I renewed my nursing license this week and was reminded of how isolating the specialty of correctional nursing can feel at times. As part of the online renewal process I was asked to provide information about my work location and practice area. A correctional facility was not among the choices available for work location. Nor was correctional nursing among the choices for practice area. There was an option of writing this information in the “Other” category. This is what I chose to do but only after wondering whether it was going to be worth it.
Have you had this kind of an experience?
The task group that revised the Correctional Nursing: Scope and Standards of Practice (American Nurses Association, 2013) went to some effort to identify how many nurses practiced in correctional settings. While the Forum of State Nursing Workforce Centers recommends that correctional facility be listed as an employment option for data collected about the nursing workforce there is little evidence that this recommendation has been acted upon. My own experience this week is consistent with this conclusion. When you renew your nursing license is there an option to indicate that you work in a correctional setting?
The best source of data the ANA task group found was from the Health Resources and Services Administration (HRSA) which reported in 2008 that 20,772 registered nurses or 0.8% of all registered nurses identified a correctional facility as their employment setting. The ANA task group identified several reasons why the HRSA estimate under represents the number of correctional nurses. What do you think are the reasons correctional nursing is under represented?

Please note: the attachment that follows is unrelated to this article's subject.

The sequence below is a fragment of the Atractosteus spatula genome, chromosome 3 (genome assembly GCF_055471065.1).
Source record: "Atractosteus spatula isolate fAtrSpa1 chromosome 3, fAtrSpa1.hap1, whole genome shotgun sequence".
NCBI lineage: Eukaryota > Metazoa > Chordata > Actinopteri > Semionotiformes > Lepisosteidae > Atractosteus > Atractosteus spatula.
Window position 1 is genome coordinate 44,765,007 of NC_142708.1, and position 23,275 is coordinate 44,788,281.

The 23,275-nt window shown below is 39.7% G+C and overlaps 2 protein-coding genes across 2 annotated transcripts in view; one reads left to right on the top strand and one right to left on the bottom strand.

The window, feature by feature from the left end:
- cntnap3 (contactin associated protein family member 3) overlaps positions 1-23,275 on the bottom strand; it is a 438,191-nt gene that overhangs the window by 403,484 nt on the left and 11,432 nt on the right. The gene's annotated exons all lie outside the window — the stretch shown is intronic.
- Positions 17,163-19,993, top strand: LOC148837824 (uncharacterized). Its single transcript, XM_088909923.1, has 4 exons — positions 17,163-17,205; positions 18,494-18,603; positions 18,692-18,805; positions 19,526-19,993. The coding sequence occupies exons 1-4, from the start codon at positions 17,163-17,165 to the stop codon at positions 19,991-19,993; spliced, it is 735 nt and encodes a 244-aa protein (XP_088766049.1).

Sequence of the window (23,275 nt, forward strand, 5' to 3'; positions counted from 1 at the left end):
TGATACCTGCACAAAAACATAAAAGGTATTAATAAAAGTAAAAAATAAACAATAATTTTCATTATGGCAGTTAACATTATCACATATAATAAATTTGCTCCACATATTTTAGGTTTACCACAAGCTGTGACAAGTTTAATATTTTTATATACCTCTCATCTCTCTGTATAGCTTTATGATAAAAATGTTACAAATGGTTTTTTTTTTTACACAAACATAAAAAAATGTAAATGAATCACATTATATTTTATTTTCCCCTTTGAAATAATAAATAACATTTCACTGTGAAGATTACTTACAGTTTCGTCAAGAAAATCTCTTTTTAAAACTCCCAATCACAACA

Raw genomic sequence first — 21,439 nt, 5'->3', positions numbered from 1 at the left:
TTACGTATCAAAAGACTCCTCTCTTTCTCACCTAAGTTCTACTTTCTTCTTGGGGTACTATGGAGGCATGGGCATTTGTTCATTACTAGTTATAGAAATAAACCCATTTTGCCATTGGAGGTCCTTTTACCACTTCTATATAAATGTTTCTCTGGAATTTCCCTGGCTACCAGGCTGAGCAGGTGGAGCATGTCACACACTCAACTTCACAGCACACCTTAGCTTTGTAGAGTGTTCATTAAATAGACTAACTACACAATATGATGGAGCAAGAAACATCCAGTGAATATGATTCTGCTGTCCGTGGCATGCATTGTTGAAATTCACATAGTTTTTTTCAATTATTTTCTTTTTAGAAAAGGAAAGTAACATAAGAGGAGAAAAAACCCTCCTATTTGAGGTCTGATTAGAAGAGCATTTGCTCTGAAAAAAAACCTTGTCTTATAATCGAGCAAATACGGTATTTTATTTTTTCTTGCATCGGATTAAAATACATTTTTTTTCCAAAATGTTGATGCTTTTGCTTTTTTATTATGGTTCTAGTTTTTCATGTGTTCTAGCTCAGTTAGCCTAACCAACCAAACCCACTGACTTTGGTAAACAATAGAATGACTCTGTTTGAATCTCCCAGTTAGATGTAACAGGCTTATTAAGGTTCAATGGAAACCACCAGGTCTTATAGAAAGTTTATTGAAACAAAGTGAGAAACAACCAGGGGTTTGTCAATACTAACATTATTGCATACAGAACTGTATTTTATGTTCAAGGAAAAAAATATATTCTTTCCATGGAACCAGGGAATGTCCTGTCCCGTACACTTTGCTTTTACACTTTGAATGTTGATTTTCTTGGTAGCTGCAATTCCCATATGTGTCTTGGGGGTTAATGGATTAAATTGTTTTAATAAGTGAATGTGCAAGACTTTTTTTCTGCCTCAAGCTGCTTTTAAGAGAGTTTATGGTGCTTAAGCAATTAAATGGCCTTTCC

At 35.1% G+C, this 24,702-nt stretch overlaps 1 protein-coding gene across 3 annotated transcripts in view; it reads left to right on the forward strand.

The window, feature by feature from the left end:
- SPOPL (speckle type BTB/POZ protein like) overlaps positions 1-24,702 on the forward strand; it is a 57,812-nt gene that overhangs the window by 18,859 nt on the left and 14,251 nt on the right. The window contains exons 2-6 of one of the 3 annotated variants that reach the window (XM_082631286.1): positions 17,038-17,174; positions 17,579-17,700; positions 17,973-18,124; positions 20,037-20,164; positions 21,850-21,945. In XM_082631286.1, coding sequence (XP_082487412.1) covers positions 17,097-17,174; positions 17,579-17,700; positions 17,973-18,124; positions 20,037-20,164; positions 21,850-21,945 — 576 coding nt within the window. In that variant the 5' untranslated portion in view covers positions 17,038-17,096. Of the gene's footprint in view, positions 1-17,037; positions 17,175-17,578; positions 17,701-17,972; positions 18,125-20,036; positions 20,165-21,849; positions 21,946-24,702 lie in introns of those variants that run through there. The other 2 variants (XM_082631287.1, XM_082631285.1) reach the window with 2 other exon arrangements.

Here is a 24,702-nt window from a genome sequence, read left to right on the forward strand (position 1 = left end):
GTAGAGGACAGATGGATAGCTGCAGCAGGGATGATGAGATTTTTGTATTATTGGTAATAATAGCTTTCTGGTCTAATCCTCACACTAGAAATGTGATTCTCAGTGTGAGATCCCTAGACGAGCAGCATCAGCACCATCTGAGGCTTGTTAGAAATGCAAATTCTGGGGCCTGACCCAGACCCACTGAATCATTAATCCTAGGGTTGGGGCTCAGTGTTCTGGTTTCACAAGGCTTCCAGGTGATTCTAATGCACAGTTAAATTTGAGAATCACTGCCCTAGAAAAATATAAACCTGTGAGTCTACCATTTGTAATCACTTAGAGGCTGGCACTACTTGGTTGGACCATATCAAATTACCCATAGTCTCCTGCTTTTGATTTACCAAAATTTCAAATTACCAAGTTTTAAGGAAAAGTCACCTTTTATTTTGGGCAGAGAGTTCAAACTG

I recently purchased The American Nurse by Carolyn Jones (2012) which is a beautiful coffee table book of 75 portraits of nurses. The purpose of the book is to celebrate the role of the nurse in the health care system by capturing and sharing the images and stories of nurses from all across America. I wondered if these 75 nurses were a representative sample of working nurses, how many would be correctional nurses?
The results surprised me. Four of the nurses or five percent of the sample portrayed in The American Nurse identified themselves as providing health care in a correctional facility. This means that an estimated 131,750 nurses were working in a correctional setting at the time of the 2008 HRSA report (a lot more than 20,772)! Another nurse portrayed in the book, Sharon Kozachik, described working as a prison nurse early in her career. She is now a nurse researcher and assistant professor at the Johns Hopkins University. They have a combined total of 40 years of correctional nursing experience in Kentucky, California, Louisiana and Michigan. Four of the nurses worked in prisons and one in juvenile detention. In the interviews they talk about why they got into correctional nursing, the importance of being a role model, the challenge negotiating for patient needs in the custody setting, and how the work affects their lives. One is a Certified Correctional Nurse Manager; this is the exam Lorry wrote about studying for and just passed!
It was a rich and exhilarating experience to read about nurses in all kinds of practice settings making such a difference in the lives of patients and their families. I was proud to see evidence that correctional nursing has attained a rightful place among the healers in our community. To order a copy of The American Nurse go to www.welcomebooks.com/americannurse. Proceeds from the sale of the book support a scholarship fund for nurse education.
Read more about the profession in Chapter 19 of the Essentials of Correctional Nursing. Order your copy directly from the publisher; use promotional code AF1209 for $15 off and free shipping.
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